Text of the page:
By far one of the best meals I’ve had in recent times was the Hot Pot at a place called Shabu Zen in Boston. I love hotpot but often struggle to find a veggie one. What I love most about hotpot is the do-it-yourself nature, in which the broth changes flavour and texture as we go along, based on the ingredients the diner adds to it. I selected the plain but delicious vegetable broth, letting the veggies (cabbage, corn, bok choy, carrots), mushrooms, tofu and additional spices and sauces (chili, red bean, scallion, fresh garlic, soy) work their magic through the 2-odd hours my friends and I spent there cooking our own food! By the end, I had before me a bowl of the most amazing flavoured broth that I could straight up eat as soup or dunk noodles or steamed rice in! [They also offer pork, beef, chicken, seafood as a protein option, but I refuse to believe mine was any less flavourful!]

Hotpot at Shabu Zen

Do you have any go-to food literature you rely on to guide you in the kitchen?

I usually narrow down a dish in my head based on my craving and mood, then look for a few versions of the recipe online, before narrowing down the one I will go with, based on available ingredients. I love NYTCooking, BBCGoodFood, Tarla Dalal, Betty Crocker (for baking). Lately, I’ve taken to trying recipes from amateur home cooks on Instagram. I love reading about food in literature (Heidi, Harry Potter, Pachinko, Pumpkinheads, Little Women!) and watching food on TV (Gilmore Girls!!!) – sometimes even a well-described sandwich or good-looking burger will spur me into action. Big shoutout to a book called The Pedant in the Kitchen by Julian Barnes, a hilarious and irreverent take on preparing meals and making sense of recipes, and perfect for anyone who has ever been let down by a recipe book, even those by Elizabeth David, Grigson, Hazan and de Pomiane!

What is one of your most cherished food memories?

There are so many – I have come to realise that my approach to food has been profoundly influenced by my experience growing up in Delhi and learning from my mum and grandmum. Delhi witnesses extremely hot summers and very cold winters – as a result, our cooking habits and associations with food are deeply influenced by seasons (+ farming practices). Our go-to foods are water-rich veggies like gourds and pumpkins, fruits like mangoes and watermelons in summers; leafy greens like fenugreek and mustard greens, carrots, radish, strawberries and oranges in winters.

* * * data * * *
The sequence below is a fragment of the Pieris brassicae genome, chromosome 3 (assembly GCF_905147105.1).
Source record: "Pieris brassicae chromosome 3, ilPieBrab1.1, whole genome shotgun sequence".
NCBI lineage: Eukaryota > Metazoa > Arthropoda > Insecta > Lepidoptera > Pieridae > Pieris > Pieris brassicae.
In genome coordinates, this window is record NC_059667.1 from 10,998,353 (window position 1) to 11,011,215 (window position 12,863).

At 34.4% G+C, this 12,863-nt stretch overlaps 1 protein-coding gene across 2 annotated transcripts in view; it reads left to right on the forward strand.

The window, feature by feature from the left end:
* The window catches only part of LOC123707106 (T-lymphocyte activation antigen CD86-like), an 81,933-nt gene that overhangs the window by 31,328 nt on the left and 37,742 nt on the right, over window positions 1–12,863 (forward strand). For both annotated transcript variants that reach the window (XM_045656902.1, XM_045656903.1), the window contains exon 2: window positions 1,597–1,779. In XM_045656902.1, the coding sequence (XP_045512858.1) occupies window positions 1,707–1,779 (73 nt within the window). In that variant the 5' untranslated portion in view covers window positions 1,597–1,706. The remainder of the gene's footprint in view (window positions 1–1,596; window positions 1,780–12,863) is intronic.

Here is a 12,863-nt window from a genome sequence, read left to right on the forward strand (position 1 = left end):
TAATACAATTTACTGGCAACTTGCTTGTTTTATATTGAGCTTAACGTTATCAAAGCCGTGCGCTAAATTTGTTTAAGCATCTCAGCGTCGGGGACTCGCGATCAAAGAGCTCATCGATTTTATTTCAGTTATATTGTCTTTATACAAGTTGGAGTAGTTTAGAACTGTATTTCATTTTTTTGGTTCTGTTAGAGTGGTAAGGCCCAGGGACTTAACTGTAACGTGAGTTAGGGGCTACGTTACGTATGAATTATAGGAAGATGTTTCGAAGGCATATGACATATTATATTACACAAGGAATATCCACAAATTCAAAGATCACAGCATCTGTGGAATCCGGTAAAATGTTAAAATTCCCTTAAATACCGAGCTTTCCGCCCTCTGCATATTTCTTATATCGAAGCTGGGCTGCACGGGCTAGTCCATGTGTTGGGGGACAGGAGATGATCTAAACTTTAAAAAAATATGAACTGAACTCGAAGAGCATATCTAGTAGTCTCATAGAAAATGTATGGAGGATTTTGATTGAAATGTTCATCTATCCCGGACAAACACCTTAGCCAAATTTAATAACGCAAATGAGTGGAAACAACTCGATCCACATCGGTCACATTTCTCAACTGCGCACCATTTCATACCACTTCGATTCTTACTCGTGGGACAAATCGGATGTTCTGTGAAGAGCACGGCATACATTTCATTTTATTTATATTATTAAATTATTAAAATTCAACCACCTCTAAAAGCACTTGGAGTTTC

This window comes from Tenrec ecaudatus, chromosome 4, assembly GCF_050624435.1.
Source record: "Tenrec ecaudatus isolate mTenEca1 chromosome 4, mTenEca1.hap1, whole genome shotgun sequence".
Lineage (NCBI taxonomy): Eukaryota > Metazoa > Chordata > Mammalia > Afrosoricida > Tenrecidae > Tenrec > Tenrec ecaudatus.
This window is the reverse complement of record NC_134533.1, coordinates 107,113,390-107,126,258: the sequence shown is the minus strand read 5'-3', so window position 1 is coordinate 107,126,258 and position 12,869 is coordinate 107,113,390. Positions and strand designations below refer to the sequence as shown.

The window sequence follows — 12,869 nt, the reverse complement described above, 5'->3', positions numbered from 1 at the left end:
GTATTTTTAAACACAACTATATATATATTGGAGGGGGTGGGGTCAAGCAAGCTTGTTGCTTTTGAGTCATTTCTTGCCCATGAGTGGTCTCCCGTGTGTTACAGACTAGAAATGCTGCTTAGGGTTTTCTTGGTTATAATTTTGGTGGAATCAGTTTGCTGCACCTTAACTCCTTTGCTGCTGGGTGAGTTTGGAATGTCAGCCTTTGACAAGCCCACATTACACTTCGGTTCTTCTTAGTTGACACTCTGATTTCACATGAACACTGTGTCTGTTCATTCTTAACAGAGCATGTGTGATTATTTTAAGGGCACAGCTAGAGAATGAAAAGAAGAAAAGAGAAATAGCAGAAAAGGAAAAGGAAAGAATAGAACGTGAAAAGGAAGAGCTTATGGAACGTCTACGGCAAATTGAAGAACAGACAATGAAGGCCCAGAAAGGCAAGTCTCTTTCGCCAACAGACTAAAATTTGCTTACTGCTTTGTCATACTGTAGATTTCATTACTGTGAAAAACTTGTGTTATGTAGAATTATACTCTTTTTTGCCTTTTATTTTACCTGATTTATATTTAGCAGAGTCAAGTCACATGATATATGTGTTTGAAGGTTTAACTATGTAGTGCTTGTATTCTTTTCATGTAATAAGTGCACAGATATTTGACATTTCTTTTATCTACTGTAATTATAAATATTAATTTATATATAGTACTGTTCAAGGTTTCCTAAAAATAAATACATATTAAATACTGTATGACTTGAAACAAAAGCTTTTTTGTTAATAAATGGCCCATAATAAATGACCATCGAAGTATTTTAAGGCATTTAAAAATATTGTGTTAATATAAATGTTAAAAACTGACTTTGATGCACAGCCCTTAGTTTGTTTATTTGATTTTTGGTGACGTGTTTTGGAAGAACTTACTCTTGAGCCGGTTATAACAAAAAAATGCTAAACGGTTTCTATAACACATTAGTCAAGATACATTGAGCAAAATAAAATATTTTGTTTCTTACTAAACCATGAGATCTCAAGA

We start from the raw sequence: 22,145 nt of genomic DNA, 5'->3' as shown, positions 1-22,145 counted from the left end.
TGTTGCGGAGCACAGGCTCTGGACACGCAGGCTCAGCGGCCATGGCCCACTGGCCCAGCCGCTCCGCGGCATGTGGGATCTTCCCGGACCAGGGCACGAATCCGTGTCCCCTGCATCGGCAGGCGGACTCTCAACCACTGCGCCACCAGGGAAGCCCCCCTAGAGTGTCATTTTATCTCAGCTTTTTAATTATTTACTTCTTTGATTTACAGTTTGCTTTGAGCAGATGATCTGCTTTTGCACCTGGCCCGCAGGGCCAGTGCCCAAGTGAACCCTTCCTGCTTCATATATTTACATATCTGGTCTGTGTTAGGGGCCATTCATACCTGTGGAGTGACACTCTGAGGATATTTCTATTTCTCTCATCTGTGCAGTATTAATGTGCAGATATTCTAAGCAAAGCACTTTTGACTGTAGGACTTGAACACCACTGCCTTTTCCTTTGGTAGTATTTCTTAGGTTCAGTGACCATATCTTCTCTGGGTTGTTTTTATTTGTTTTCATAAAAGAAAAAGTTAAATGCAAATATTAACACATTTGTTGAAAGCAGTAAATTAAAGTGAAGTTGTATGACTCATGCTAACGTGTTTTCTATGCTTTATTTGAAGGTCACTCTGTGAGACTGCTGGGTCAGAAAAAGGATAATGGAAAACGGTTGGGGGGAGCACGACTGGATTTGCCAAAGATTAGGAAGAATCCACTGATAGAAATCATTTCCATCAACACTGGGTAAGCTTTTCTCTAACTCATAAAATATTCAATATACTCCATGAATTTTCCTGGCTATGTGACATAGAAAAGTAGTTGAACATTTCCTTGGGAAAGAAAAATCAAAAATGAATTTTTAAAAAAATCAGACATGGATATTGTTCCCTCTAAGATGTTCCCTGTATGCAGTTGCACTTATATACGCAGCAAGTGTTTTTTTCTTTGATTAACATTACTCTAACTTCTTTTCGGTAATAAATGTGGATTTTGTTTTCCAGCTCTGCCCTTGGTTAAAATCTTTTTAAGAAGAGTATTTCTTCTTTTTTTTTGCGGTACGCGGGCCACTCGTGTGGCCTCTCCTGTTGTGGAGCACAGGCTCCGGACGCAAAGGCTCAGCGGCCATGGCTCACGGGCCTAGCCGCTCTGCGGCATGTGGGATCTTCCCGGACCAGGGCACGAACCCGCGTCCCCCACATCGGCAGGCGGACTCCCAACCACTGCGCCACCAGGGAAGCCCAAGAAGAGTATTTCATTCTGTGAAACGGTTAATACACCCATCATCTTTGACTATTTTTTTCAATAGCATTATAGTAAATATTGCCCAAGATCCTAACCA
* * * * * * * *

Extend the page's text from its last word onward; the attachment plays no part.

So come winter, I look forward to my grandmum’s pudding made with carrots and lots of sugar and condensed milk (gajar ka halwa); during summers, it’s fresh ripe mango as well as raw mango pickle (aam ka aachaar) that we make fresh every year, and during the rains, it’s always deep-fried fritters made with chickpea flour (besan ke pakode) and spiced tea (masala chai)! 

The other food memory dear to me is eating all the fresh food at the farmer’s market every Wednesday, Thursday and Saturday in Gloucester Green at Oxford. An elderly lady from Nepal served the yummiest fried rice, kimchi salad and “momos” (a type of dumpling native to the Himalayan region) – I’d eat that at least once a week! I often find myself looking at photos of the farmer’s market wistfully, longing to eat that meal once again!

Gajar (carrot) ka halwa
it’s mango season in Delhi!
fried rice, momos, and kimchi at the Farmer’s Market in Oxford

Do you have any food traditions?

So many, but one that distinctly stands out for its near-universal likeability, is a dish made with a potato curry (aloo) and deep fried bread (pooris), called aloo-puri. It is everyone’s favourite Sunday dish, is super simple to make, and despite being calorie-heavy, is happily consumed by one and all at any time of the day – breakfast, lunch, or dinner! It is accompanied with lots of juicy pickles, spicy salads, and whisked yoghurt (raita). I make it a point to make it for any friends or family who are visiting to eat with me at home, and so far, I have a 100% success rate (or so I like to think)! 

Aloo-puri (special appearance on the side by pumpkin and fennel)

Pantry Pics:

lentils
spices